Sood et al. published in 2016 an interesting article about the effect of extracellular matrix (ECM) on in vitro neuronal cells culture: “Fetal brain extracellular matrix boosts neuronal network formation in 3D bioengineered model of cortical brain tissue “.
The aim of the study was to study the effects of fetal and adult ECM and matricellular proteins on neurons by means of an in vitro 3D model.
First they reviewed brain ECM composition: it is mainly composed of lecticans, but also of glycosaminoglycans (GAGs), in particular hyaluronic acid and a low fibrous protein level like collagen and fibronectin, with a ratio of GAG to collagen around 10:1.
They developed a donut-shape 3D scaffold with extracted porcine brain ECM, with an axon-rich middle region representing the white matter, surrounding by a region containing cell bodies like in the grey matter. Then they compared fetal and adult porcine brain ECM, with also commercial matrices, for example Matrigel® and collagen I hydrogel. They analyzed matrix compositions and they assessed primary rat neuron viability, network formation, calcium signaling and electrophysiology in the different matrices.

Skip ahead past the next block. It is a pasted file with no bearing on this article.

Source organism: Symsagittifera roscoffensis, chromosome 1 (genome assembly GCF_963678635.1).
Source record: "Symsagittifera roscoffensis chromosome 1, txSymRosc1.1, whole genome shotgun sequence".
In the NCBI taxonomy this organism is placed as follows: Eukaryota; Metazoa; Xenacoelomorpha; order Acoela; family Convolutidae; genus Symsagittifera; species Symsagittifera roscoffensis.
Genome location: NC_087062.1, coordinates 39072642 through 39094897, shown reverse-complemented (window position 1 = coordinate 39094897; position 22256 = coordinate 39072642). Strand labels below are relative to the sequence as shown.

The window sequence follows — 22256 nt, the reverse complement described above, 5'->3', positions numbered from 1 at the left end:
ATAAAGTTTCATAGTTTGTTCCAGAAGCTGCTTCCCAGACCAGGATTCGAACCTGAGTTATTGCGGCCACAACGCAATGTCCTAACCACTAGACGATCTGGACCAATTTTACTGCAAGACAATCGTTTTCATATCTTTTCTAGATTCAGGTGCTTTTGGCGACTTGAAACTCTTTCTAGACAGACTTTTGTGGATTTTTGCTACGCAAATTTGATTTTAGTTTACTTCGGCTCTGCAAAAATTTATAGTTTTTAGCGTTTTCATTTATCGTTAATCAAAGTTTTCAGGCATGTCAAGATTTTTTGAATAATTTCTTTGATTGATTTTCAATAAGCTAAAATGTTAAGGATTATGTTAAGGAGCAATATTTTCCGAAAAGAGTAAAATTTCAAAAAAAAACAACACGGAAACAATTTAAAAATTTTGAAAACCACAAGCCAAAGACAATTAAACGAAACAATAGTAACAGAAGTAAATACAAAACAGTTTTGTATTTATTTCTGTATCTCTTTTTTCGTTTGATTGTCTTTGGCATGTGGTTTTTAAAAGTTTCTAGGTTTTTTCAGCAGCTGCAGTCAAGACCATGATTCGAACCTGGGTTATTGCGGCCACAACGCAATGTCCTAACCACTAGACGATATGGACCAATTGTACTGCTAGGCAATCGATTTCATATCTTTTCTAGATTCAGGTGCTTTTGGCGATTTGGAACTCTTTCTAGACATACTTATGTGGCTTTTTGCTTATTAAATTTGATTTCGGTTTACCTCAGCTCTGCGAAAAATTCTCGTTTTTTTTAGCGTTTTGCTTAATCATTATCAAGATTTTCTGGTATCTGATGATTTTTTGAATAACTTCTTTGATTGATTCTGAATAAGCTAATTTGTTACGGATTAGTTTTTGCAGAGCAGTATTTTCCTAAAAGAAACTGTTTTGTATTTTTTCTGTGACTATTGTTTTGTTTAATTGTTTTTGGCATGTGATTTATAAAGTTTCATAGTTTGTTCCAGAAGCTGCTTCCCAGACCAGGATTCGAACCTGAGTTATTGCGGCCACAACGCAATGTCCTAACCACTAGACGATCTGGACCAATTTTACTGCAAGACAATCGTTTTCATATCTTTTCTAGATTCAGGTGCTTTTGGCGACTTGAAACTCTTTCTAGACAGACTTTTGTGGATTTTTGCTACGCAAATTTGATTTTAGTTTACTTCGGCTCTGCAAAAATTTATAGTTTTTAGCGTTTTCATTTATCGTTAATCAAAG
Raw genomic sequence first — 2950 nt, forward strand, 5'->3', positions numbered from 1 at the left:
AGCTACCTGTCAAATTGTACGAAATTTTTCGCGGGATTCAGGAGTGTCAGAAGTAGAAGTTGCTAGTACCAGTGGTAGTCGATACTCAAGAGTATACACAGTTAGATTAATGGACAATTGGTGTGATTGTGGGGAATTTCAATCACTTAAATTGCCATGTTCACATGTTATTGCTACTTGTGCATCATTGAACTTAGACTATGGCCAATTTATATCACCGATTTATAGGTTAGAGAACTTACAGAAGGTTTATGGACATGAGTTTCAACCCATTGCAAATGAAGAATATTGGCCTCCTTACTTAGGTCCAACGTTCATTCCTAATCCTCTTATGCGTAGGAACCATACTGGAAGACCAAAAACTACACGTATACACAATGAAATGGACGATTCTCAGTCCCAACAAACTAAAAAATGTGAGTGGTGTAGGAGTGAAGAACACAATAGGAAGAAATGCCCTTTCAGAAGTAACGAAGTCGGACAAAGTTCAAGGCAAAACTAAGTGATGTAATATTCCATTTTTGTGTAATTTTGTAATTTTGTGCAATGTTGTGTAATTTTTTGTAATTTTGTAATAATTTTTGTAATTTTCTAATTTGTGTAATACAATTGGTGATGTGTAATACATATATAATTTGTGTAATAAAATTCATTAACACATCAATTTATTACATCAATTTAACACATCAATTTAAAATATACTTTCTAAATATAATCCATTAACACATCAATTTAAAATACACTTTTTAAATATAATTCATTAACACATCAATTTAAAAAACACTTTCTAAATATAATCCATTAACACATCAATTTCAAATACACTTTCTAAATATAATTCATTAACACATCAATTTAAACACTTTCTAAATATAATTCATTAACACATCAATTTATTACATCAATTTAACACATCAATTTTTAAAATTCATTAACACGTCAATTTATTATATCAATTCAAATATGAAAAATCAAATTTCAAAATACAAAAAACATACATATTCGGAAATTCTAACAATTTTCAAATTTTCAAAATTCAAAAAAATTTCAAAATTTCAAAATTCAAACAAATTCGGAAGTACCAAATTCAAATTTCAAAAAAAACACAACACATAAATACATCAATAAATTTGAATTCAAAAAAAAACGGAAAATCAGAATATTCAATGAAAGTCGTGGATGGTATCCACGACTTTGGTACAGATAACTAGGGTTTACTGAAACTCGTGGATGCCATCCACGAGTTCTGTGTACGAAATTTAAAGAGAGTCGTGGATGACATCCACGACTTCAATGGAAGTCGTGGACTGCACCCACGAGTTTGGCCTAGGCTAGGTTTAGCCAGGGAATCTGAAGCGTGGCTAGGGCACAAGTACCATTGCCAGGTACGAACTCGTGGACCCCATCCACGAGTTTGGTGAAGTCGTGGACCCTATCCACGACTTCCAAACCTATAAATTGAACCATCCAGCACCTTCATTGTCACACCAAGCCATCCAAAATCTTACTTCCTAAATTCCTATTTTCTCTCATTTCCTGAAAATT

The results showed that brain ECM and matricellular proteins significally improved cell viability, neural network formation and decreased glutamate release. Fetal brain ECM induced superior neuronal network formation, calcium signaling and spontaneous spiking activity compared to adult brain ECM.
These results were obtained with extracted porcine brain ECM and primary rat neurons. They highlight the impact of ECM on neuronal cell growth, and thus the importance to take into account the ECM component in in vitro studies.
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